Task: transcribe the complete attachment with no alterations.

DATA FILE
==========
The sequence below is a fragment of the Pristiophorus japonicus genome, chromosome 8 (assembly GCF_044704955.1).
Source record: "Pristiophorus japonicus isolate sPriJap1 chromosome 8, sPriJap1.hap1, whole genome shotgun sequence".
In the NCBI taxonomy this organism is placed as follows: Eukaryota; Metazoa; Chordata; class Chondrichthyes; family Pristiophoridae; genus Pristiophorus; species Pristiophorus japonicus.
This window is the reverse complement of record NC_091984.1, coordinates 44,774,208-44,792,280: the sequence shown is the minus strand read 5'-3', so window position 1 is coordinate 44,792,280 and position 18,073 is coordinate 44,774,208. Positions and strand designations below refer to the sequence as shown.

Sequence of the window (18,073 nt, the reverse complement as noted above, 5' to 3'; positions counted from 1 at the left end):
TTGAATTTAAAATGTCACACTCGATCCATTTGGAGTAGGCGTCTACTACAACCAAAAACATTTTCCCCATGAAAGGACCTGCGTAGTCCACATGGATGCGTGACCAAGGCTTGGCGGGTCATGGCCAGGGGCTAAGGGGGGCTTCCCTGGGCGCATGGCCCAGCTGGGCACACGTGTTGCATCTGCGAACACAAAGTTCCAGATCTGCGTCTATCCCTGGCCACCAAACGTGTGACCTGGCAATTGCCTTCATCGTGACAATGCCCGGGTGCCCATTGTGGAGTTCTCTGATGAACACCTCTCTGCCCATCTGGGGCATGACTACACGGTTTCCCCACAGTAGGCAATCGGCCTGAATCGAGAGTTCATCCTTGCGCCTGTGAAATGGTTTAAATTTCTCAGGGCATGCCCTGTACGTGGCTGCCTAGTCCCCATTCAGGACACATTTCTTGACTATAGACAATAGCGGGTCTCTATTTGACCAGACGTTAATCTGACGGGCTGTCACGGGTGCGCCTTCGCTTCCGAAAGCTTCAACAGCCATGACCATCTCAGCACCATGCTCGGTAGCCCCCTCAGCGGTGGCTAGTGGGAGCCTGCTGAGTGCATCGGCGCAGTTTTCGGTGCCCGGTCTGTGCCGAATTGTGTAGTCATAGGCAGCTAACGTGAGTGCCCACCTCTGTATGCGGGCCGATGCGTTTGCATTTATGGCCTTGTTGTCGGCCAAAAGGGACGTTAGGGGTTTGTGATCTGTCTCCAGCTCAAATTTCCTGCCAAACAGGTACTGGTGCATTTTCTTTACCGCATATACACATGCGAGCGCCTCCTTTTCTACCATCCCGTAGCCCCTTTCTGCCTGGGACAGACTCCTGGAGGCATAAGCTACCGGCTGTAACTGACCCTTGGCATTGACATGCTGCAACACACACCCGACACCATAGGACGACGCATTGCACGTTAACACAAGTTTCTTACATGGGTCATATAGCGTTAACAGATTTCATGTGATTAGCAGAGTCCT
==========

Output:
The sequence below is a fragment of the Pristiophorus japonicus genome, chromosome 8 (assembly GCF_044704955.1).
Source record: "Pristiophorus japonicus isolate sPriJap1 chromosome 8, sPriJap1.hap1, whole genome shotgun sequence".
In the NCBI taxonomy this organism is placed as follows: Eukaryota; Metazoa; Chordata; class Chondrichthyes; family Pristiophoridae; genus Pristiophorus; species Pristiophorus japonicus.
This window is the reverse complement of record NC_091984.1, coordinates 44,774,208-44,792,280: the sequence shown is the minus strand read 5'-3', so window position 1 is coordinate 44,792,280 and position 18,073 is coordinate 44,774,208. Positions and strand designations below refer to the sequence as shown.

Sequence of the window (18,073 nt, the reverse complement as noted above, 5' to 3'; positions counted from 1 at the left end):
TTGAATTTAAAATGTCACACTCGATCCATTTGGAGTAGGCGTCTACTACAACCAAAAACATTTTCCCCATGAAAGGACCTGCGTAGTCCACATGGATGCGTGACCAAGGCTTGGCGGGTCATGGCCAGGGGCTAAGGGGGGCTTCCCTGGGCGCATGGCCCAGCTGGGCACACGTGTTGCATCTGCGAACACAAAGTTCCAGATCTGCGTCTATCCCTGGCCACCAAACGTGTGACCTGGCAATTGCCTTCATCGTGACAATGCCCGGGTGCCCATTGTGGAGTTCTCTGATGAACACCTCTCTGCCCATCTGGGGCATGACTACACGGTTTCCCCACAGTAGGCAATCGGCCTGAATCGAGAGTTCATCCTTGCGCCTGTGAAATGGTTTAAATTTCTCAGGGCATGCCCTGTACGTGGCTGCCTAGTCCCCATTCAGGACACATTTCTTGACTATAGACAATAGCGGGTCTCTATTTGACCAGACGTTAATCTGACGGGCTGTCACGGGTGCGCCTTCGCTTCCGAAAGCTTCAACAGCCATGACCATCTCAGCACCATGCTCGGTAGCCCCCTCAGCGGTGGCTAGTGGGAGCCTGCTGAGTGCATCGGCGCAGTTTTCGGTGCCCGGTCTGTGCCGAATTGTGTAGTCATAGGCAGCTAACGTGAGTGCCCACCTCTGTATGCGGGCCGATGCGTTTGCATTTATGGCCTTGTTGTCGGCCAAAAGGGACGTTAGGGGTTTGTGATCTGTCTCCAGCTCAAATTTCCTGCCAAACAGGTACTGGTGCATTTTCTTTACCGCATATACACATGCGAGCGCCTCCTTTTCTACCATCCCGTAGCCCCTTTCTGCCTGGGACAGACTCCTGGAGGCATAAGCTACCGGCTGTAACTGACCCTTGGCATTGACATGCTGCAACACACACCCGACACCATAGGACGACGCATTGCACGTTAACACAAGTTTCTTACATGGGTCATATAGCGTTAACAGATTTCATGTGATTAGCAGAGTCCT